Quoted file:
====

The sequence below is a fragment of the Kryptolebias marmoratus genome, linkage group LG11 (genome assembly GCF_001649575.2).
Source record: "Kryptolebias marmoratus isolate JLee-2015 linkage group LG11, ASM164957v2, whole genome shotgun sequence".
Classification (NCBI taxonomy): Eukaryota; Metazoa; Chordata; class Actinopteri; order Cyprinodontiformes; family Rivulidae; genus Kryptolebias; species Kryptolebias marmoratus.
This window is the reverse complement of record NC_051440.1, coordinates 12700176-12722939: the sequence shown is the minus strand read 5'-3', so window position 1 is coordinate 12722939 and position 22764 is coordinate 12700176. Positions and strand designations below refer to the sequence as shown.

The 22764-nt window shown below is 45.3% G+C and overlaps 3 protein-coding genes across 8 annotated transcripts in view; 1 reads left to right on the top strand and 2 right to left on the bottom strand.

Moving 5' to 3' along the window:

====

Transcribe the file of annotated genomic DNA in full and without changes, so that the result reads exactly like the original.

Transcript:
The sequence below is a fragment of the Kryptolebias marmoratus genome, linkage group LG11 (genome assembly GCF_001649575.2).
Source record: "Kryptolebias marmoratus isolate JLee-2015 linkage group LG11, ASM164957v2, whole genome shotgun sequence".
Classification (NCBI taxonomy): Eukaryota; Metazoa; Chordata; class Actinopteri; order Cyprinodontiformes; family Rivulidae; genus Kryptolebias; species Kryptolebias marmoratus.
This window is the reverse complement of record NC_051440.1, coordinates 12700176-12722939: the sequence shown is the minus strand read 5'-3', so window position 1 is coordinate 12722939 and position 22764 is coordinate 12700176. Positions and strand designations below refer to the sequence as shown.

The 22764-nt window shown below is 45.3% G+C and overlaps 3 protein-coding genes across 8 annotated transcripts in view; 1 reads left to right on the top strand and 2 right to left on the bottom strand.

Moving 5' to 3' along the window: